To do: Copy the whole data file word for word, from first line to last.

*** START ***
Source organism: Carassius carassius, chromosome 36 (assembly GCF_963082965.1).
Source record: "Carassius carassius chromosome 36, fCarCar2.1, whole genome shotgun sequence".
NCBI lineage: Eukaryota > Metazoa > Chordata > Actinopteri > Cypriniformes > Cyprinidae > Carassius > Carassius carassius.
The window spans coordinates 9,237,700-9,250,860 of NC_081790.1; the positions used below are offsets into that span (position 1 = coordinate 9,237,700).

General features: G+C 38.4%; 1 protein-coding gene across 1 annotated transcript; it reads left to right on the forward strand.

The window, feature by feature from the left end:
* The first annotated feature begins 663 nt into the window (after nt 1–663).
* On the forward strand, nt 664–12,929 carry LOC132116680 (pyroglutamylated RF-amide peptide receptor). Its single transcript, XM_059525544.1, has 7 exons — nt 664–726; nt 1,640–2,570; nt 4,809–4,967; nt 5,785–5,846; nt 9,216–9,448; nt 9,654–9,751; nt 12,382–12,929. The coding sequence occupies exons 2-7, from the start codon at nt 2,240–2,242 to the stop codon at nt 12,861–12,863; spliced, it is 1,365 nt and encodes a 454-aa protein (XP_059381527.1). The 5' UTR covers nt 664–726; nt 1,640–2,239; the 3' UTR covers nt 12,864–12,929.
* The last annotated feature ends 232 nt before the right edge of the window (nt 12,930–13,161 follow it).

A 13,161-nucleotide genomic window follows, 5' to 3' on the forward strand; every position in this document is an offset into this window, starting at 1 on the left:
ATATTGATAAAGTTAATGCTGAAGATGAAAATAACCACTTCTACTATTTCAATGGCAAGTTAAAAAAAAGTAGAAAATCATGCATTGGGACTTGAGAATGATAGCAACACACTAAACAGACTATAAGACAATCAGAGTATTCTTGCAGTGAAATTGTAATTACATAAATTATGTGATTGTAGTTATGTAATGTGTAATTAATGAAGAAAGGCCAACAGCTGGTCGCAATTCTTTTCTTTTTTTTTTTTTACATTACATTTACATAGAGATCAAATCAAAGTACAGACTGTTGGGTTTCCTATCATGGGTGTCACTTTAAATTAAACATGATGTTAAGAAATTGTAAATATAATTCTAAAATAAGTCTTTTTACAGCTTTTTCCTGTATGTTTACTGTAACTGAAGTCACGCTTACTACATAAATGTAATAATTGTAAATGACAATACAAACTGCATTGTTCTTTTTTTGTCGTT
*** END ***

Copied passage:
Source organism: Carassius carassius, chromosome 36 (assembly GCF_963082965.1).
Source record: "Carassius carassius chromosome 36, fCarCar2.1, whole genome shotgun sequence".
NCBI lineage: Eukaryota > Metazoa > Chordata > Actinopteri > Cypriniformes > Cyprinidae > Carassius > Carassius carassius.
The window spans coordinates 9,237,700-9,250,860 of NC_081790.1; the positions used below are offsets into that span (position 1 = coordinate 9,237,700).

General features: G+C 38.4%; 1 protein-coding gene across 1 annotated transcript; it reads left to right on the forward strand.

The window, feature by feature from the left end:
* The first annotated feature begins 663 nt into the window (after nt 1–663).
* On the forward strand, nt 664–12,929 carry LOC132116680 (pyroglutamylated RF-amide peptide receptor). Its single transcript, XM_059525544.1, has 7 exons — nt 664–726; nt 1,640–2,570; nt 4,809–4,967; nt 5,785–5,846; nt 9,216–9,448; nt 9,654–9,751; nt 12,382–12,929. The coding sequence occupies exons 2-7, from the start codon at nt 2,240–2,242 to the stop codon at nt 12,861–12,863; spliced, it is 1,365 nt and encodes a 454-aa protein (XP_059381527.1). The 5' UTR covers nt 664–726; nt 1,640–2,239; the 3' UTR covers nt 12,864–12,929.
* The last annotated feature ends 232 nt before the right edge of the window (nt 12,930–13,161 follow it).

A 13,161-nucleotide genomic window follows, 5' to 3' on the forward strand; every position in this document is an offset into this window, starting at 1 on the left:
ATATTGATAAAGTTAATGCTGAAGATGAAAATAACCACTTCTACTATTTCAATGGCAAGTTAAAAAAAAGTAGAAAATCATGCATTGGGACTTGAGAATGATAGCAACACACTAAACAGACTATAAGACAATCAGAGTATTCTTGCAGTGAAATTGTAATTACATAAATTATGTGATTGTAGTTATGTAATGTGTAATTAATGAAGAAAGGCCAACAGCTGGTCGCAATTCTTTTCTTTTTTTTTTTTTACATTACATTTACATAGAGATCAAATCAAAGTACAGACTGTTGGGTTTCCTATCATGGGTGTCACTTTAAATTAAACATGATGTTAAGAAATTGTAAATATAATTCTAAAATAAGTCTTTTTACAGCTTTTTCCTGTATGTTTACTGTAACTGAAGTCACGCTTACTACATAAATGTAATAATTGTAAATGACAATACAAACTGCATTGTTCTTTTTTTGTCGTT